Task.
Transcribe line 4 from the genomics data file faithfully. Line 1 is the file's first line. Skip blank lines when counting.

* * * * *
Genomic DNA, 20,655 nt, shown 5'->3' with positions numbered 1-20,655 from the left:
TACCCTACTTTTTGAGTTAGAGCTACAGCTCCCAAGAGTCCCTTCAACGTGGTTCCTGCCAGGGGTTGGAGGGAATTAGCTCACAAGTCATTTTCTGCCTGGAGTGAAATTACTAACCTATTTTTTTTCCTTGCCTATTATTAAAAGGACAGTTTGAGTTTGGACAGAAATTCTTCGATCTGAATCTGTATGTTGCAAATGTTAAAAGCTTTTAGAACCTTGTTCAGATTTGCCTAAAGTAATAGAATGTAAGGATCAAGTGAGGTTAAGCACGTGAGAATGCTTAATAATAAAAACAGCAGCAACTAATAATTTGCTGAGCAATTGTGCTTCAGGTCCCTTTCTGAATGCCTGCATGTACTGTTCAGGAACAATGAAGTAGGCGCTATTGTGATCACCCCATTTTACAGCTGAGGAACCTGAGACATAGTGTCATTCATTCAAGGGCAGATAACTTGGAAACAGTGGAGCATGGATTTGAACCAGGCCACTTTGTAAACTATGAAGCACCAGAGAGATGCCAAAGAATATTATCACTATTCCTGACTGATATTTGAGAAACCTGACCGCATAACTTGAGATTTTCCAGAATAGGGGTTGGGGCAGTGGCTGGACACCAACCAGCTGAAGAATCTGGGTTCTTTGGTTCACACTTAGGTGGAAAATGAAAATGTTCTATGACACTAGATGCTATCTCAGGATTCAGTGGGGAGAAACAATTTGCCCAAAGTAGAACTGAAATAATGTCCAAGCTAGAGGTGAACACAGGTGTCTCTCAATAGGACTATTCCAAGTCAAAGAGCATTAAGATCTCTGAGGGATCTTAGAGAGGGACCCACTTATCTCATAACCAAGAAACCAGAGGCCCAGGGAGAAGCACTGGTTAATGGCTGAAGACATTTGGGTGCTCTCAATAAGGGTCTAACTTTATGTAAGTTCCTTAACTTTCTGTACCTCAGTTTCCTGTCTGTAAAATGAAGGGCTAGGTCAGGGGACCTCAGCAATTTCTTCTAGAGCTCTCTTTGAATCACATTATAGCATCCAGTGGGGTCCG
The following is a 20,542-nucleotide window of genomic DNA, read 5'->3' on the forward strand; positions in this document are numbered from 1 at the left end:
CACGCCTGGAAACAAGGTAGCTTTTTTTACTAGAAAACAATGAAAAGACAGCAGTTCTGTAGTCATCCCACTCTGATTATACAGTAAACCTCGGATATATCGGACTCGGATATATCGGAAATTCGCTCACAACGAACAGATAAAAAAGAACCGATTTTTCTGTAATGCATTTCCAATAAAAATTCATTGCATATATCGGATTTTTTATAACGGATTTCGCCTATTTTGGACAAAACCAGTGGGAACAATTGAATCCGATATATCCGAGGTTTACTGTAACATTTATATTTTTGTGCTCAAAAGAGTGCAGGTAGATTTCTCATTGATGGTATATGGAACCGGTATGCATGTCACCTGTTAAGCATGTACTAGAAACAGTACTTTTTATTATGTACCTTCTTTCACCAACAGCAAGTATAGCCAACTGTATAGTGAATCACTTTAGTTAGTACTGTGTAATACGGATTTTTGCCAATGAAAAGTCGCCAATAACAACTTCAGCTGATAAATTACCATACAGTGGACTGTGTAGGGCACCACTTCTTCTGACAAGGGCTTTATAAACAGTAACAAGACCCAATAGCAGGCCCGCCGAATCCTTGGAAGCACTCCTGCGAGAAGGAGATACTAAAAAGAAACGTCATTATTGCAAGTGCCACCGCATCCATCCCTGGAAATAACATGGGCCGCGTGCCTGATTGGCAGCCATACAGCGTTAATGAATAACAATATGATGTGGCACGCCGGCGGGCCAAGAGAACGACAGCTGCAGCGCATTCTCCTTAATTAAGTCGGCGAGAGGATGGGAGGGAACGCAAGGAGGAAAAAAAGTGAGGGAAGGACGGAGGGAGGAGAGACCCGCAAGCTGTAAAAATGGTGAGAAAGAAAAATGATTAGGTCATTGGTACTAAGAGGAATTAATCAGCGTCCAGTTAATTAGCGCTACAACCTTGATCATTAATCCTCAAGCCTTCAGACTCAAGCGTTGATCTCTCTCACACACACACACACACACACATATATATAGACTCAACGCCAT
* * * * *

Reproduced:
CACGCCTGGAAACAAGGTAGCTTTTTTTACTAGAAAACAATGAAAAGACAGCAGTTCTGTAGTCATCCCACTCTGATTATACAGTAAACCTCGGATATATCGGACTCGGATATATCGGAAATTCGCTCACAACGAACAGATAAAAAAGAACCGATTTTTCTGTAATGCATTTCCAATAAAAATTCATTGCATATATCGGATTTTTTATAACGGATTTCGCCTATTTTGGACAAAACCAGTGGGAACAATTGAATCCGATATATCCGAGGTTTACTGTAACATTTATATTTTTGTGCTCAAAAGAGTGCAGGTAGATTTCTCATTGATGGTATATGGAACCGGTATGCATGTCACCTGTTAAGCATGTACTAGAAACAGTACTTTTTATTATGTACCTTCTTTCACCAACAGCAAGTATAGCCAACTGTATAGTGAATCACTTTAGTTAGTACTGTGTAATACGGATTTTTGCCAATGAAAAGTCGCCAATAACAACTTCAGCTGATAAATTACCATACAGTGGACTGTGTAGGGCACCACTTCTTCTGACAAGGGCTTTATAAACAGTAACAAGACCCAATAGCAGGCCCGCCGAATCCTTGGAAGCACTCCTGCGAGAAGGAGATACTAAAAAGAAACGTCATTATTGCAAGTGCCACCGCATCCATCCCTGGAAATAACATGGGCCGCGTGCCTGATTGGCAGCCATACAGCGTTAATGAATAACAATATGATGTGGCACGCCGGCGGGCCAAGAGAACGACAGCTGCAGCGCATTCTCCTTAATTAAGTCGGCGAGAGGATGGGAGGGAACGCAAGGAGGAAAAAAAGTGAGGGAAGGACGGAGGGAGGAGAGACCCGCAAGCTGTAAAAATGGTGAGAAAGAAAAATGATTAGGTCATTGGTACTAAGAGGAATTAATCAGCGTCCAGTTAATTAGCGCTACAACCTTGATCATTAATCCTCAAGCCTTCAGACTCAAGCGTTGATCTCTCTCACACACACACACACACACACATATATATAGACTCAACGCCAT